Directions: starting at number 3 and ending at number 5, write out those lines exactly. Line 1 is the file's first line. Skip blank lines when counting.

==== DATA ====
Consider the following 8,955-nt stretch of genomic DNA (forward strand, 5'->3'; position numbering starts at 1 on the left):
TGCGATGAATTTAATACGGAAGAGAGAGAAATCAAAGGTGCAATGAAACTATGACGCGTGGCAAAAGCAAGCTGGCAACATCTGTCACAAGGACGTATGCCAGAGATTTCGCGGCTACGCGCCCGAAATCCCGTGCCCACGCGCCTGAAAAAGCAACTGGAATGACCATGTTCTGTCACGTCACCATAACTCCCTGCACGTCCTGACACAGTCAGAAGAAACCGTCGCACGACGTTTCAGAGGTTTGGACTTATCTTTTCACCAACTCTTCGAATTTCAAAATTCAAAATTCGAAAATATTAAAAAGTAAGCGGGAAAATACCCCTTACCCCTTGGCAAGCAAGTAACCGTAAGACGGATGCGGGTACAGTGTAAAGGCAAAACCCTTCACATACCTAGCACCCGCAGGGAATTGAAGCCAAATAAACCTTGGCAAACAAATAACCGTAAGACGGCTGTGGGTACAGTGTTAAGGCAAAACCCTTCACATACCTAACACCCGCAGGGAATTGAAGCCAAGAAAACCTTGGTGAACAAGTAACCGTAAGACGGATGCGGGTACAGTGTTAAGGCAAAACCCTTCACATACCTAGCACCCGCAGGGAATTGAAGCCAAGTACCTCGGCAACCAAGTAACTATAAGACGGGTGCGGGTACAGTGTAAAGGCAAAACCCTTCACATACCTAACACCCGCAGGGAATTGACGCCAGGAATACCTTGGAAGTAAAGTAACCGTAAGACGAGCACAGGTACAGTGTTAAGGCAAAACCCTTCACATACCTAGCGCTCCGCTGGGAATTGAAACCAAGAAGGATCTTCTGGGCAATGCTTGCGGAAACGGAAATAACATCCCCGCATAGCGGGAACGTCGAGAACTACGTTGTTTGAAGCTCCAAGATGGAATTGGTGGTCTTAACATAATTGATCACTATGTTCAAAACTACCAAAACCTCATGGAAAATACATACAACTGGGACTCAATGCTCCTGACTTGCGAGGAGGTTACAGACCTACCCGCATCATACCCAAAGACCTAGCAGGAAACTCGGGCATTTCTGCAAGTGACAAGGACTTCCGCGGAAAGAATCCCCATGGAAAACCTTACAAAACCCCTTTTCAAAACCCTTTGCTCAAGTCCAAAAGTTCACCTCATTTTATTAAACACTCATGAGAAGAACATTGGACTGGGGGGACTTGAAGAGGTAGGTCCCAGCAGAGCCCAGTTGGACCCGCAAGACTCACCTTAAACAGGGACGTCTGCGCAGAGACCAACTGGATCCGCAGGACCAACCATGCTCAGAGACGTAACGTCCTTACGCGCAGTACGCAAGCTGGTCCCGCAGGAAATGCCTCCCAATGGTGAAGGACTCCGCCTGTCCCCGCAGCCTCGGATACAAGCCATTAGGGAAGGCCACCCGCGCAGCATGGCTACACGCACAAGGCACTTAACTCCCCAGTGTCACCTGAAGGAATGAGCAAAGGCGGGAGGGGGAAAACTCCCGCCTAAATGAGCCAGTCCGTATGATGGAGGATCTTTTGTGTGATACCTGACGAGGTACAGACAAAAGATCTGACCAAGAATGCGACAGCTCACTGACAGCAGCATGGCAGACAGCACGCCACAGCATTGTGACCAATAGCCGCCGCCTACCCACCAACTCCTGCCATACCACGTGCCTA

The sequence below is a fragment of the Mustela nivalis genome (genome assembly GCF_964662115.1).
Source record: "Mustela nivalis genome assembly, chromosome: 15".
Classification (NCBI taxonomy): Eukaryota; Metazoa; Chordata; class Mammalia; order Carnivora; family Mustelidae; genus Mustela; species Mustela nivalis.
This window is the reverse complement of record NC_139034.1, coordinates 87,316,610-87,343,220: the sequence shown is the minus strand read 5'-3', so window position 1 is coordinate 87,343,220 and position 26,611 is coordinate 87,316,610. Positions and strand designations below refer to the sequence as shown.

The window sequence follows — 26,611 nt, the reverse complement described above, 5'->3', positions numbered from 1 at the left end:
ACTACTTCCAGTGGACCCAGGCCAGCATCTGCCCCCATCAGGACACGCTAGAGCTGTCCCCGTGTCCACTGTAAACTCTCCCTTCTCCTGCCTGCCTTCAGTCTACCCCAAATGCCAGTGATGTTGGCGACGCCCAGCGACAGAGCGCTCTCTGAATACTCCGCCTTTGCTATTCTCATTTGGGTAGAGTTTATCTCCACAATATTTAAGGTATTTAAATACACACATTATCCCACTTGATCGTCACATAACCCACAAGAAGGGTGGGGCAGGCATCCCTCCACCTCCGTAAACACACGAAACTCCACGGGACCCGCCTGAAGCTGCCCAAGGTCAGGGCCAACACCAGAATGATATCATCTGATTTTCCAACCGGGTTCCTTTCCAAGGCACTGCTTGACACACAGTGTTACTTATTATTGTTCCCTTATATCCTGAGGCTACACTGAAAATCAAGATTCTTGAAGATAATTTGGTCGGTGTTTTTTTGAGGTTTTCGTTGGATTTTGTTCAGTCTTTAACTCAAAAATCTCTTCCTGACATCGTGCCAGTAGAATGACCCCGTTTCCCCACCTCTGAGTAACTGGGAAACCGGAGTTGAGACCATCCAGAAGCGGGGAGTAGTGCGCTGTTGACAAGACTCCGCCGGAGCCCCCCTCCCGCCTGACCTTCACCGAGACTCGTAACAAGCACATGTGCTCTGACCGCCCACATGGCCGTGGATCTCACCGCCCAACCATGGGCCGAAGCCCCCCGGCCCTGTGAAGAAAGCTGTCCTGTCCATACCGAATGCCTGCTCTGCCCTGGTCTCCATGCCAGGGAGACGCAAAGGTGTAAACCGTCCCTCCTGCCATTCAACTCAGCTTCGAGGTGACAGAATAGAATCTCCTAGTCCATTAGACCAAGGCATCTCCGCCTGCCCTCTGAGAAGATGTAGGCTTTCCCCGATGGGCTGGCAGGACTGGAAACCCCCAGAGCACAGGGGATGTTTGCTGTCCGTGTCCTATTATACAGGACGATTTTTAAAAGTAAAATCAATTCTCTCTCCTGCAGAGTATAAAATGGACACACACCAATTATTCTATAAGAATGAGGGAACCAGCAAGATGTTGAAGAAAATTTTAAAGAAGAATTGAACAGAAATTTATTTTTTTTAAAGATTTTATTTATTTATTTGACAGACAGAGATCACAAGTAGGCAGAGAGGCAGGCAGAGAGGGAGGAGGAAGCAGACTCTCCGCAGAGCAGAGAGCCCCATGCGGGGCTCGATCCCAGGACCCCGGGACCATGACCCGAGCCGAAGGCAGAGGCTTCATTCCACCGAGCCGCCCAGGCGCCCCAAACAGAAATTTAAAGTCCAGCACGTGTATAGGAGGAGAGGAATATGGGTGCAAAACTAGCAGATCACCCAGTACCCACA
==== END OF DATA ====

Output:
The sequence below is a fragment of the Mustela nivalis genome (genome assembly GCF_964662115.1).
Source record: "Mustela nivalis genome assembly, chromosome: 15".
Classification (NCBI taxonomy): Eukaryota; Metazoa; Chordata; class Mammalia; order Carnivora; family Mustelidae; genus Mustela; species Mustela nivalis.